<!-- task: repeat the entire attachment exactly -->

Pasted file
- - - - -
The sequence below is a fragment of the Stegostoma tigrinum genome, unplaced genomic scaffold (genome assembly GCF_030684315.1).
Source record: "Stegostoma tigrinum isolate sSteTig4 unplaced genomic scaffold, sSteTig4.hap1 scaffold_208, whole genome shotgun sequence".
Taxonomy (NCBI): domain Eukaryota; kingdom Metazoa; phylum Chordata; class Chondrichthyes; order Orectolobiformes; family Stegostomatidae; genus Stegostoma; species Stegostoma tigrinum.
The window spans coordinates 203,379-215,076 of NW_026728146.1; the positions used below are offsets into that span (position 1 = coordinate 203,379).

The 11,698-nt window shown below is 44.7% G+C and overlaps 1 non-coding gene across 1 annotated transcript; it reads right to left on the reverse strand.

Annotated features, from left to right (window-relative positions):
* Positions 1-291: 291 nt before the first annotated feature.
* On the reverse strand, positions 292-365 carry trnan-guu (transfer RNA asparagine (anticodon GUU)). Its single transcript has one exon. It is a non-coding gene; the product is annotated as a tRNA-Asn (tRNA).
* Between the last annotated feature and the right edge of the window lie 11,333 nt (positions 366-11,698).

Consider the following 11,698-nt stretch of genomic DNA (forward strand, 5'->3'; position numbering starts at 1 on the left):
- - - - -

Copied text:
The sequence below is a fragment of the Stegostoma tigrinum genome, unplaced genomic scaffold (genome assembly GCF_030684315.1).
Source record: "Stegostoma tigrinum isolate sSteTig4 unplaced genomic scaffold, sSteTig4.hap1 scaffold_208, whole genome shotgun sequence".
Taxonomy (NCBI): domain Eukaryota; kingdom Metazoa; phylum Chordata; class Chondrichthyes; order Orectolobiformes; family Stegostomatidae; genus Stegostoma; species Stegostoma tigrinum.
The window spans coordinates 203,379-215,076 of NW_026728146.1; the positions used below are offsets into that span (position 1 = coordinate 203,379).

The 11,698-nt window shown below is 44.7% G+C and overlaps 1 non-coding gene across 1 annotated transcript; it reads right to left on the reverse strand.

Annotated features, from left to right (window-relative positions):
* Positions 1-291: 291 nt before the first annotated feature.
* On the reverse strand, positions 292-365 carry trnan-guu (transfer RNA asparagine (anticodon GUU)). Its single transcript has one exon. It is a non-coding gene; the product is annotated as a tRNA-Asn (tRNA).
* Between the last annotated feature and the right edge of the window lie 11,333 nt (positions 366-11,698).

Consider the following 11,698-nt stretch of genomic DNA (forward strand, 5'->3'; position numbering starts at 1 on the left):